Thursday, December 12, 2013
The Maine State Prison's warden is being reassigned to a post overseeing energy conservation for the Department of Corrections.
Jeff Merrill's move comes as the prison struggles with staff morale, and as police and prosecutors investigate the killing of an inmate.
Merrill has been with the Corrections Department for 28 years. For the past 14 years, he has been warden of the state's largest prison, a medium- and maximum-security facility in Warren with about 900 inmates.
The news release announcing Merrill's new job complimented him on his service and the importance of his new assignment.
''Warden Merrill has contributed significantly to improvements within the department over the years. This new assignment is vital to the future of the department,'' said Commissioner Martin Magnusson.
However, the change follows two reports that identified problems at the prison, including intimidation and retaliation against people who raise concerns; a perception by the staff and inmates that they are being harassed, and a distrust of and lack of respect for management.
''Assuring that effective avenues for reporting and resolution of concerns exist, and are truly supported by the culture, is critical to reducing the state's exposure to liabilities and risks inherent in the operation of a maximum security correctional facility,'' says the report by the state's Office of Program Evaluation and Government Accountability, which recommended a series of changes.
The prison also is under scrutiny in the investigation of inmates' fatal attack on a sex offender in April. State police are working with the Attorney General's Office on a criminal investigation into the killing of Sheldon Weinstein, who died four days after he was assaulted. Officials have not said what medical attention he received from health workers under contract with the state.
A spokesman for the union that represents corrections officers and sergeants at the prison would not comment on the personnel investigations connected with the homicide, other than to say that there could be grievances in the near future.
''It's an unfortunate situation,'' said Zack Matthews. ''There are all kinds of events that don't end up in that kind of tragedy the robberies, intimidations, beatings that go unreported because there are not enough front-line staff in that prison.''
Associate Corrections Commissioner Denise Lord said there were no acute problems that prompted Merrill's change in duties, which, she said, Merrill and Magnusson had been discussing for some time. However, she acknowledged persistent challenges at the prison.
''There have been issues at the Maine State Prison over the past several years,'' she said. ''It's a very difficult facility, and it's also our most costly facility.''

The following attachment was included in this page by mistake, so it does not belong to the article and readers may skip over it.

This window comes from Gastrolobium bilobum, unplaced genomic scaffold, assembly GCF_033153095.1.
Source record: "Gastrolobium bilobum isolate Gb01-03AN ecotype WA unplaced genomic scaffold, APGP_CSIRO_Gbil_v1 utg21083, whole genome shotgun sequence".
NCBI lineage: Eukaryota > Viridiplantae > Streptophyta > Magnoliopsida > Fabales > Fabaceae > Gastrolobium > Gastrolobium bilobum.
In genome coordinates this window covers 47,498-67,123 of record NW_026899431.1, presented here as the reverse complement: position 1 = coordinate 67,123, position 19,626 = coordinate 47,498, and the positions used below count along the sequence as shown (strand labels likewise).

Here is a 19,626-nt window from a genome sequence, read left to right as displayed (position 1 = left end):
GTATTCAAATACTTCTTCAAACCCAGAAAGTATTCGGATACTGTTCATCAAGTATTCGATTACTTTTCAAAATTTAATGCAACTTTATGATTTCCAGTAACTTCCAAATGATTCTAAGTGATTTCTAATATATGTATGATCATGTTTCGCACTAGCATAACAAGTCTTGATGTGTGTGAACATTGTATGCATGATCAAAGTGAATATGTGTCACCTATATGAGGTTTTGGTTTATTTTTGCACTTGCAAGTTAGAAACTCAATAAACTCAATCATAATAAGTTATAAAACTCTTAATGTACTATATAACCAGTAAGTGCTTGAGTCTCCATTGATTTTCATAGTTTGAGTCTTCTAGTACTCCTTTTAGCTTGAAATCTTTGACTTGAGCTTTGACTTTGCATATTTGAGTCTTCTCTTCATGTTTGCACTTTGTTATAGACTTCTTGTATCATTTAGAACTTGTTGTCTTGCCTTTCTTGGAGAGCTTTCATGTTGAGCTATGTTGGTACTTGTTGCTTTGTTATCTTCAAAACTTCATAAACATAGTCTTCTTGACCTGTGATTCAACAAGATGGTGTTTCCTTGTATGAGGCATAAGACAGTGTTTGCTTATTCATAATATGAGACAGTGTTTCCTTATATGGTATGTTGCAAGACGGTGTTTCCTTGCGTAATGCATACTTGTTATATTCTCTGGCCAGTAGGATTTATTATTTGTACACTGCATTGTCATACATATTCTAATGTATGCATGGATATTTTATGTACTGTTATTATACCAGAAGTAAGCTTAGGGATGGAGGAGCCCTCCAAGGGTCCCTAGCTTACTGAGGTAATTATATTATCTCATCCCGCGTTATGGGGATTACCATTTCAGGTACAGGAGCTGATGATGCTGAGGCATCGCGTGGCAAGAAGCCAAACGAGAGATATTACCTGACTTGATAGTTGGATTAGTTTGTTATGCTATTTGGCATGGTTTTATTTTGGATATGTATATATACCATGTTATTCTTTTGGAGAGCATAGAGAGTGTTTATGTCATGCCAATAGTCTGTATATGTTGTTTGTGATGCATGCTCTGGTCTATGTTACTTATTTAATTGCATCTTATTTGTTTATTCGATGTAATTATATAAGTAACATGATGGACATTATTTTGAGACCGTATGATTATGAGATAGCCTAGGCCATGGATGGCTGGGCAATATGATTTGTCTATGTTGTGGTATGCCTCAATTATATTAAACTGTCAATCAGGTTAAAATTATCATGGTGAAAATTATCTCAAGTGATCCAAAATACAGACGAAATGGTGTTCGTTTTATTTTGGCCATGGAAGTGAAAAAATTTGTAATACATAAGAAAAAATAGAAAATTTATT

A lack of funding has contributed to many of the problems at the prison, suggested a report by the Board of Visitors, a civilian panel appointed by the governor to oversee correctional facilities. Budget cuts have interfered with staffing goals and caused cutbacks in programming, which makes managing inmates more challenging.
Merrill's leadership at the prison wasn't addressed during a recent meeting of the Legislature's Criminal Justice and Public Safety Committee when the two reports were reviewed, said Rep. Anne Haskell, D-Portland, the committee's House chair.
The Board of Visitors ''had indicated to us that all of their meetings and conversations with Warden Merrill have been professional and he was always very open to what their concerns were and always responded to them,'' she said.
The prison and its staff have made significant adjustments since the medium-security unit opened in 2002, with a style of management that involves more contact between officers and inmates.
Recently, corrections officers have been required to work 12-hour shifts as a way to reduce overtime costs.
Matthews said the union has butted heads with Merrill at times, but that is to be expected.
''Historically, there have been issues in terms of understaffing and relatively low pay for corrections officers, given what they have to do,'' said Matthews.
Sometimes a single officer works in a unit in close proximity to 70 or more inmates because the prison is not adequately staffed, he said.
Magnusson, a former warden at the prison, will take over its day-to-day operation while a new warden is sought. Observers say Magnusson was a highly respected warden who earned praise from the staff, prisoners and several governors.
Merrill will stay at the prison to help the transition to a new warden and in the prison's work to be re-accredited by the American Correctional Association. Once that is complete, probably in October, he will move to the Charleston Correctional Facility to lead a program to make state corrections facilities more energy-efficient.
''I am looking forward to this new responsibility,'' Merrill said in the news release announcing his new job. ''It gives me an opportunity to contribute to an area of significant importance to the entire department and to the state.''
Staff Writer David Hench can be contacted at 791-6327 or at: